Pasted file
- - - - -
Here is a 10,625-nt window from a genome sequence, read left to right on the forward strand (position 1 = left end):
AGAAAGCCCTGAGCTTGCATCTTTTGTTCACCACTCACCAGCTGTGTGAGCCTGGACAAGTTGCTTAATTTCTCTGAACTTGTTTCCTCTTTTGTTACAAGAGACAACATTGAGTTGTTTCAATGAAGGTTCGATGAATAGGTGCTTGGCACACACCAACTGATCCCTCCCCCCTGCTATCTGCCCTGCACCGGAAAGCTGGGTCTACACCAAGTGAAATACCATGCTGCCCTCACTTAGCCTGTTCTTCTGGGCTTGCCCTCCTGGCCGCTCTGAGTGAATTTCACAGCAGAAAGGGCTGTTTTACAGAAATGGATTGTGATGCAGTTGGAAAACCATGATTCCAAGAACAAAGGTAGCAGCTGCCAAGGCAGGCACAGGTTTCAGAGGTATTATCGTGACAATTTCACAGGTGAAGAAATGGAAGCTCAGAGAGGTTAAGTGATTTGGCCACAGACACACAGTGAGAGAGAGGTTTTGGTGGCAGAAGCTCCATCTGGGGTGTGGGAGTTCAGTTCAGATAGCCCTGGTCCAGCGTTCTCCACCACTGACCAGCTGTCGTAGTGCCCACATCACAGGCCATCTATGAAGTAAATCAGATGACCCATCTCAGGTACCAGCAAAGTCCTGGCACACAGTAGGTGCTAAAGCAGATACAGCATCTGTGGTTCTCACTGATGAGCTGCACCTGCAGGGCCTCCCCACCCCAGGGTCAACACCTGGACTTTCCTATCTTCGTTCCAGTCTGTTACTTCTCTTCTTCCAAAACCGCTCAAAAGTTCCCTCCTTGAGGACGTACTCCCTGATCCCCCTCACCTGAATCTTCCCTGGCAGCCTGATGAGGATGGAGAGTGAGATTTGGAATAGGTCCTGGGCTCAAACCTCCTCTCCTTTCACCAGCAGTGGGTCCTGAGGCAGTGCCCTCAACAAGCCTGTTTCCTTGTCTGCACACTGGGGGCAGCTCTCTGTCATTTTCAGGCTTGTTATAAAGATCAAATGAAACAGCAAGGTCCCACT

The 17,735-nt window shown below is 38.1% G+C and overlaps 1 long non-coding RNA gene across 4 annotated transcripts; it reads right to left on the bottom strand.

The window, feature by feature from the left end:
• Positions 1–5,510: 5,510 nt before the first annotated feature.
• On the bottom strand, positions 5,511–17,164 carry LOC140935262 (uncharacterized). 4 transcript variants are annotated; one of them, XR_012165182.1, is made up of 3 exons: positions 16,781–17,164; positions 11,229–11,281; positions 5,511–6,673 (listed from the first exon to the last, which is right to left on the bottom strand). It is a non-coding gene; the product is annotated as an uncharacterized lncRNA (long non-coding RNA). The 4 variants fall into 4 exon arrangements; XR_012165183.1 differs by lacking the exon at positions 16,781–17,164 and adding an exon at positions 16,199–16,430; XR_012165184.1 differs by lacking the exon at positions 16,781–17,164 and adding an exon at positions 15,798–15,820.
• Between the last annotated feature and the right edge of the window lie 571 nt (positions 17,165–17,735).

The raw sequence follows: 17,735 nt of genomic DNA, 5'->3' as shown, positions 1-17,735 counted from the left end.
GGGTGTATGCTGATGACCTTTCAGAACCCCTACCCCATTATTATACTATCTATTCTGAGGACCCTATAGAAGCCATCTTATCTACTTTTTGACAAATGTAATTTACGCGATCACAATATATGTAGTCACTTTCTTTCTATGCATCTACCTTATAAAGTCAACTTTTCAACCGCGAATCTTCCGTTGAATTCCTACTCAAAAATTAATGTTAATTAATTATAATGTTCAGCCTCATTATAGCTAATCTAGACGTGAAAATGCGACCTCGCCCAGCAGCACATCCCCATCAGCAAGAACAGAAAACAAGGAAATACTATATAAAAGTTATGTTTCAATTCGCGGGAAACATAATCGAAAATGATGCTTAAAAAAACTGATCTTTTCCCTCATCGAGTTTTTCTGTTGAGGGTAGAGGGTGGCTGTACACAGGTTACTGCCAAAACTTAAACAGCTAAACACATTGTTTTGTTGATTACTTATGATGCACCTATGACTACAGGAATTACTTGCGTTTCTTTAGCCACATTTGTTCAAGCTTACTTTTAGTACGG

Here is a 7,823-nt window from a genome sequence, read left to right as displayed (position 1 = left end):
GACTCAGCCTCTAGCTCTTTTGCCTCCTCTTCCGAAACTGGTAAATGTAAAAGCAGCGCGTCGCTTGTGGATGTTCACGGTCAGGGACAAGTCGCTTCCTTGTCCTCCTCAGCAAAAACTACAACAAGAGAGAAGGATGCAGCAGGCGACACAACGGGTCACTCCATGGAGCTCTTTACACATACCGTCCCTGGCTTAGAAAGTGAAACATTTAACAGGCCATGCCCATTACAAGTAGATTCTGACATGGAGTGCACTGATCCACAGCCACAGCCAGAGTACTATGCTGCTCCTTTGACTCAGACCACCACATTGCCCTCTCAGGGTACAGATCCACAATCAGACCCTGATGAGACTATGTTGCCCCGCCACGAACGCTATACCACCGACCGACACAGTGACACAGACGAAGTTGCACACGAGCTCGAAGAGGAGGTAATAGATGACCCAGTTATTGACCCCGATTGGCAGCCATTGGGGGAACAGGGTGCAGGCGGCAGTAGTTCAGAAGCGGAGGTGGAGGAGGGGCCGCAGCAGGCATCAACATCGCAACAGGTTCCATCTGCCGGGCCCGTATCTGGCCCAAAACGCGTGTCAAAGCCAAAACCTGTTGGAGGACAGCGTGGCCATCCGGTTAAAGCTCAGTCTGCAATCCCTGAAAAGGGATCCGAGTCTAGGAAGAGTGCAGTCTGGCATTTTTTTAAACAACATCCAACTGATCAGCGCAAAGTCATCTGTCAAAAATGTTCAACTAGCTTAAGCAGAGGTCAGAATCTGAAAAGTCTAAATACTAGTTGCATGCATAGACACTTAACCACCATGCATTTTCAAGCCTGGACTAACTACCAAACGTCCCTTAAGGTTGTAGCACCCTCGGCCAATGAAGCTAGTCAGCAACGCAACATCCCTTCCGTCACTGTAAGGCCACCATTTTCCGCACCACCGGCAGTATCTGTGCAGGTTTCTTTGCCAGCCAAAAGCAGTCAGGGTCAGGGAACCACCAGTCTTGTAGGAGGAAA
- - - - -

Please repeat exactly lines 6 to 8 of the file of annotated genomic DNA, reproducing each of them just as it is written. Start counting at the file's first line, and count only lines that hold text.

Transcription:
• On the bottom strand, positions 5,511–17,164 carry LOC140935262 (uncharacterized). 4 transcript variants are annotated; one of them, XR_012165182.1, is made up of 3 exons: positions 16,781–17,164; positions 11,229–11,281; positions 5,511–6,673 (listed from the first exon to the last, which is right to left on the bottom strand). It is a non-coding gene; the product is annotated as an uncharacterized lncRNA (long non-coding RNA). The 4 variants fall into 4 exon arrangements; XR_012165183.1 differs by lacking the exon at positions 16,781–17,164 and adding an exon at positions 16,199–16,430; XR_012165184.1 differs by lacking the exon at positions 16,781–17,164 and adding an exon at positions 15,798–15,820.
• Between the last annotated feature and the right edge of the window lie 571 nt (positions 17,165–17,735).

The raw sequence follows: 17,735 nt of genomic DNA, 5'->3' as shown, positions 1-17,735 counted from the left end.